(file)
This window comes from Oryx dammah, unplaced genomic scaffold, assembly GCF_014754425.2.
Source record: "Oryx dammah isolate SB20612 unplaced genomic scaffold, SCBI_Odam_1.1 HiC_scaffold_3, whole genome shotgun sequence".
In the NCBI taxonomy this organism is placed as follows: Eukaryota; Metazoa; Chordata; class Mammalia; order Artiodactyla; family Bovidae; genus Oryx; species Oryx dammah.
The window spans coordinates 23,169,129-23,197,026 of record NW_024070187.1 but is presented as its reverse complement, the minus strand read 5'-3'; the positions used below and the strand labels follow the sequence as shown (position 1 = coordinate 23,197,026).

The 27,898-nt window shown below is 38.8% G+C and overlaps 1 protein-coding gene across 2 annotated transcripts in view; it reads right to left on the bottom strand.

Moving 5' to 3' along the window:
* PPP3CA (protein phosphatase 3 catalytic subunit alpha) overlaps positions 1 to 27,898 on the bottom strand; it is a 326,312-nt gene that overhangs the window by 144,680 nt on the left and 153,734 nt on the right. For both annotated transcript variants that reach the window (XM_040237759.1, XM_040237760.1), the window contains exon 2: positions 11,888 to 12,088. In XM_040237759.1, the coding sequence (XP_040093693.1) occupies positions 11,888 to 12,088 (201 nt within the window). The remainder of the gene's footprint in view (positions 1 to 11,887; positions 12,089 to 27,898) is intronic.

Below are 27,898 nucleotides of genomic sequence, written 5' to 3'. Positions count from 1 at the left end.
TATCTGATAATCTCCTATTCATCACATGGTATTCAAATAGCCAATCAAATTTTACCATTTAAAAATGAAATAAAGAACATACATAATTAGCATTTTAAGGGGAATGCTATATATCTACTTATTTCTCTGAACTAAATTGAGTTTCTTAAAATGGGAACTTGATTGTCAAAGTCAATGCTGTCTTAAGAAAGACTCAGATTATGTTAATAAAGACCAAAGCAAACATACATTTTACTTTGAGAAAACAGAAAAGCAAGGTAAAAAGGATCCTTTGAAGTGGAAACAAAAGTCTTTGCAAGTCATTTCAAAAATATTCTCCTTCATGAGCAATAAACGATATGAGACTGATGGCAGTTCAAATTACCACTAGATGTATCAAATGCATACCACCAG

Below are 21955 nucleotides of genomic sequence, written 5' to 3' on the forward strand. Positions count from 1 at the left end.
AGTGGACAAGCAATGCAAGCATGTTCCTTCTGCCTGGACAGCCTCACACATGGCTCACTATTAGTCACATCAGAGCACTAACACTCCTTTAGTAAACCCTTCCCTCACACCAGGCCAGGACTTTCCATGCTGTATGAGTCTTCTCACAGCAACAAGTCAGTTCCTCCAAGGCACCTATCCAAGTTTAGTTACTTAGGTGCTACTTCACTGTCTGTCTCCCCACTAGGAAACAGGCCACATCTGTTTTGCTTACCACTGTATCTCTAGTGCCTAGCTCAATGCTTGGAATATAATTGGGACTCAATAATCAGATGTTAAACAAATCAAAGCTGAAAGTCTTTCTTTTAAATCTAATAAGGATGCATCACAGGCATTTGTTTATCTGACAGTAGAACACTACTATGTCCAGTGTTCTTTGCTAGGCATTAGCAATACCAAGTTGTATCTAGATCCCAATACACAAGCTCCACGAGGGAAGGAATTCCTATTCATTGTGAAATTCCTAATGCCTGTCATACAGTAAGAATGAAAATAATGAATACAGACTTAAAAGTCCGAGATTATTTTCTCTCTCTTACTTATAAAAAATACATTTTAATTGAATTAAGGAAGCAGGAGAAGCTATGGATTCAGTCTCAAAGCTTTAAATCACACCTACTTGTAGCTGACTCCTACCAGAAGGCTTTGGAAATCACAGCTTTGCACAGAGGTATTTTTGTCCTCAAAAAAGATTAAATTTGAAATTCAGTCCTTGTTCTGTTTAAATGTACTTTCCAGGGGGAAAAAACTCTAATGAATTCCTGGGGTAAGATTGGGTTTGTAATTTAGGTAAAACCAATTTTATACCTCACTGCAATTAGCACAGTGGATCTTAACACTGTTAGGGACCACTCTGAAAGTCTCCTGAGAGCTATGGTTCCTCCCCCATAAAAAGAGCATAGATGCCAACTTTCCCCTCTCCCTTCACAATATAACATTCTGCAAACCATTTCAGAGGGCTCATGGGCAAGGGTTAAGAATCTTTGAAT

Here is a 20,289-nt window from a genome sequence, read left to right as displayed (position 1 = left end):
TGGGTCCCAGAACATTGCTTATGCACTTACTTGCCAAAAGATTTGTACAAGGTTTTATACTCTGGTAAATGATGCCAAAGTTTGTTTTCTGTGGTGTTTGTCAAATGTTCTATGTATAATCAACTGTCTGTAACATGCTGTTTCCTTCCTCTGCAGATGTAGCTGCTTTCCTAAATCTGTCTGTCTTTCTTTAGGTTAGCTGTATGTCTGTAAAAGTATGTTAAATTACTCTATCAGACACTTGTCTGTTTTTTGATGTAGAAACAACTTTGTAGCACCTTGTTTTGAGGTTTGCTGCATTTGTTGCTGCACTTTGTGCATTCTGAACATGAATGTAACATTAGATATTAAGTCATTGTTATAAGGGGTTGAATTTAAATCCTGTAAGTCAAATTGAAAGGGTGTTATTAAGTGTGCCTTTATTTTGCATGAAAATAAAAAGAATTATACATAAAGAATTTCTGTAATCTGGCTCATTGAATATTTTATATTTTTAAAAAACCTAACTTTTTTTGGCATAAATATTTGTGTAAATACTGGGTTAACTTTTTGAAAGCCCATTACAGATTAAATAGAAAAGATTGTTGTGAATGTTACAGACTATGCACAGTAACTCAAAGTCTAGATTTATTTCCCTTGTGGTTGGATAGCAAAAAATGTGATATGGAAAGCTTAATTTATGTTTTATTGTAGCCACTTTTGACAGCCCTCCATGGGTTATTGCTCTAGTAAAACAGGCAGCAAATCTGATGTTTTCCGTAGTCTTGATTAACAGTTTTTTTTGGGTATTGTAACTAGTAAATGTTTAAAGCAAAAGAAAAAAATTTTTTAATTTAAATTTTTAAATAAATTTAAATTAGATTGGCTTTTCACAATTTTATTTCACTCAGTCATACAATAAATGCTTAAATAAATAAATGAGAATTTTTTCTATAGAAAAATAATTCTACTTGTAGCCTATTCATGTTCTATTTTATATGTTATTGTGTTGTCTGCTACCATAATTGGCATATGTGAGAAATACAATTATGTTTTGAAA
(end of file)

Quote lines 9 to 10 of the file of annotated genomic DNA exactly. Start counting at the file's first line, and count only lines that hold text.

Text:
TATCTGATAATCTCCTATTCATCACATGGTATTCAAATAGCCAATCAAATTTTACCATTTAAAAATGAAATAAAGAACATACATAATTAGCATTTTAAGGGGAATGCTATATATCTACTTATTTCTCTGAACTAAATTGAGTTTCTTAAAATGGGAACTTGATTGTCAAAGTCAATGCTGTCTTAAGAAAGACTCAGATTATGTTAATAAAGACCAAAGCAAACATACATTTTACTTTGAGAAAACAGAAAAGCAAGGTAAAAAGGATCCTTTGAAGTGGAAACAAAAGTCTTTGCAAGTCATTTCAAAAATATTCTCCTTCATGAGCAATAAACGATATGAGACTGATGGCAGTTCAAATTACCACTAGATGTATCAAATGCATACCACCAG

Below are 21955 nucleotides of genomic sequence, written 5' to 3' on the forward strand. Positions count from 1 at the left end.